On April 9, 2022, D.C. Policy Center staff Yesim Sayin Taylor and Chelsea Coffin were quoted by the Washington Post:
The D.C. Policy Center, a local research group, crunched the numbers and determined that expanding the eligibility for at-risk funds could cost the city anywhere between $20 and $33 million each year. Analysts figured that many children who would fall under these new categories already qualify for at-risk funding because their families qualify for food stamps.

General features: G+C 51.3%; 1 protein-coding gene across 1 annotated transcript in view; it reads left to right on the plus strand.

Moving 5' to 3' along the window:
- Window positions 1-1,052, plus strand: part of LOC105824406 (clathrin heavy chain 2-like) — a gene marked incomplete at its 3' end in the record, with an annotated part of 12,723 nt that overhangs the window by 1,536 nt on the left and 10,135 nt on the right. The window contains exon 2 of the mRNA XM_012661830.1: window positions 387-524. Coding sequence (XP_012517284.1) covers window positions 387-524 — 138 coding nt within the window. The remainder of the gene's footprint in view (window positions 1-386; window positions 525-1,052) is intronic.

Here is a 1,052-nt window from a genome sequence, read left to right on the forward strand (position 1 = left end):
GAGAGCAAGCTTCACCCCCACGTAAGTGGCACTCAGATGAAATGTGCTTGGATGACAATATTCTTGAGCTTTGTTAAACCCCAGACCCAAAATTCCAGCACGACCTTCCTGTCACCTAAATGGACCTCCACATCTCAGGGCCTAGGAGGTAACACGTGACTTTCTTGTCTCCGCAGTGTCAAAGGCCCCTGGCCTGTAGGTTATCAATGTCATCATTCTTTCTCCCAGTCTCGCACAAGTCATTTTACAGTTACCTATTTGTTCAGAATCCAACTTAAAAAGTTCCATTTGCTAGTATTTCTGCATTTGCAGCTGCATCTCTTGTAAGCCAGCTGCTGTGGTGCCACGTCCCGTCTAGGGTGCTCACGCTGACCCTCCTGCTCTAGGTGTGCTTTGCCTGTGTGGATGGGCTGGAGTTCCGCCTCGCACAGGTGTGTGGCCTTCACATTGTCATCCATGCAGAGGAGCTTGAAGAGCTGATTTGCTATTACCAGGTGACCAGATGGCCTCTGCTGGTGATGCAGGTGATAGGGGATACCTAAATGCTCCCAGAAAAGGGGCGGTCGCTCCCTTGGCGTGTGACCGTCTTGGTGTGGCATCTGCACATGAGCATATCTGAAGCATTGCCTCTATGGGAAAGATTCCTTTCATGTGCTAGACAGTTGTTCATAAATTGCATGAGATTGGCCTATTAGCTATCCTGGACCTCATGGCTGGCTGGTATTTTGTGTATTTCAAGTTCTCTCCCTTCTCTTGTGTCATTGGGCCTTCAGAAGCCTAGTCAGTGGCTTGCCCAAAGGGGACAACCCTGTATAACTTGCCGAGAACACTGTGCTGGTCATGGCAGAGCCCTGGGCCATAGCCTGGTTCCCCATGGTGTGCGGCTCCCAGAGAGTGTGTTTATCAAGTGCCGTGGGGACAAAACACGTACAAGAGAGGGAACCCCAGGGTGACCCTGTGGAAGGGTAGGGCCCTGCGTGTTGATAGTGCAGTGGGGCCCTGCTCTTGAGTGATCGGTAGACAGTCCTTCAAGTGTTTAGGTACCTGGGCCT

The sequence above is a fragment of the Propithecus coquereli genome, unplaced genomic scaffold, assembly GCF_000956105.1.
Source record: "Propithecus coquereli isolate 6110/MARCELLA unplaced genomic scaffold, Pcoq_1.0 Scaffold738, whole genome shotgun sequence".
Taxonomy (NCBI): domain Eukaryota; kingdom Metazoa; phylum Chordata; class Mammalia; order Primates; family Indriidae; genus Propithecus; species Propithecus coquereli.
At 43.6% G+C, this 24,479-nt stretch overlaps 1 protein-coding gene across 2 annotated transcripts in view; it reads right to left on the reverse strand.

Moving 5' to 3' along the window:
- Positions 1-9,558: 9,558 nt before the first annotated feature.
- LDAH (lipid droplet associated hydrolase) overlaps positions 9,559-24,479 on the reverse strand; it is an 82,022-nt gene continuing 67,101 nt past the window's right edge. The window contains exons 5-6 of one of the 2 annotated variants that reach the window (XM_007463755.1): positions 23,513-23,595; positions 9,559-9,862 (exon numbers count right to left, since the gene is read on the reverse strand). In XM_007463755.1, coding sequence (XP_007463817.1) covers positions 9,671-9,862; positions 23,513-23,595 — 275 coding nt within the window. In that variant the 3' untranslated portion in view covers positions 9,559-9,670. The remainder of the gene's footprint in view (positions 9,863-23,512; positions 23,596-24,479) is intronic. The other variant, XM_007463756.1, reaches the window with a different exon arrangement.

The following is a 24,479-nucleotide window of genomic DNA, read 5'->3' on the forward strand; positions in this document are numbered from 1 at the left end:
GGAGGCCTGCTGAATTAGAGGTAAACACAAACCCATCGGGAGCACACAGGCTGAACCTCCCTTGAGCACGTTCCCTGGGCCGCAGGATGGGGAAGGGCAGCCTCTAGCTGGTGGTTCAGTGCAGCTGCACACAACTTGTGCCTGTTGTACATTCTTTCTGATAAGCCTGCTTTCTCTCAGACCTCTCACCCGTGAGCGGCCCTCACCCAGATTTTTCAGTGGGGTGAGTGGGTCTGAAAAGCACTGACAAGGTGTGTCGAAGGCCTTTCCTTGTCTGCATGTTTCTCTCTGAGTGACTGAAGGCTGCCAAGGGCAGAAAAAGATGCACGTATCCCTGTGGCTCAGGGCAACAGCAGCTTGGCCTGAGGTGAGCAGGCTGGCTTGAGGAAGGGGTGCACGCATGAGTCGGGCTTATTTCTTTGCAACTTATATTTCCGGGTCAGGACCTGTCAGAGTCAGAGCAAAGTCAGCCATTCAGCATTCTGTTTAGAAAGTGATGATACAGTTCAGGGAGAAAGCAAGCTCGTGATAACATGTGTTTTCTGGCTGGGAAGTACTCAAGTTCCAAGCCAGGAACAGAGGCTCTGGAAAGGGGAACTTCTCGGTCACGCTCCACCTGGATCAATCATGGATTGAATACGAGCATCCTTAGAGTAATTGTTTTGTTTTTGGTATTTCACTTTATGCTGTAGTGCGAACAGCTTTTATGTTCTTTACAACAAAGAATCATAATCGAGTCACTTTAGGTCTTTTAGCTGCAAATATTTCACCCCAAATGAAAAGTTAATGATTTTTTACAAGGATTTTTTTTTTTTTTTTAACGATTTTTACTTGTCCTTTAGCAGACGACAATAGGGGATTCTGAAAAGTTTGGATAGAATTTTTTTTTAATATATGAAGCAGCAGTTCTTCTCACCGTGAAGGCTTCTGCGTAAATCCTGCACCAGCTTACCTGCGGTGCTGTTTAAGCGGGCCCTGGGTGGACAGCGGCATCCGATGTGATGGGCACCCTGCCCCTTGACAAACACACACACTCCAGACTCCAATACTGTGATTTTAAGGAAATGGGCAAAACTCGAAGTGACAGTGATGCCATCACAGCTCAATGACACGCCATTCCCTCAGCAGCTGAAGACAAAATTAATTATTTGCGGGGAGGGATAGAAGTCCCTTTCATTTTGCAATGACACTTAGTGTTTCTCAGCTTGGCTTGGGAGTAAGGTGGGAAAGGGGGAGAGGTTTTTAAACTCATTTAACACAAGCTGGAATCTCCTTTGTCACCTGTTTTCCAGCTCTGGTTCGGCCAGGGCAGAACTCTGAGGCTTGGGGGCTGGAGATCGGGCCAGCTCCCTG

D.C. Policy Center Executive Director Yesim Sayin Taylor and education analyst Chelsea Coffin said the biggest new expense would be tied to adult learners, who do not currently receive any at-risk funding. That would cost about $10 million at the current at-risk funding amount.
Read more: Groups call on D.C. to classify more kids as at-risk for academic failure | Washington Post
Related: At-risk application patterns in D.C.’s common lottery | D.C. Policy Center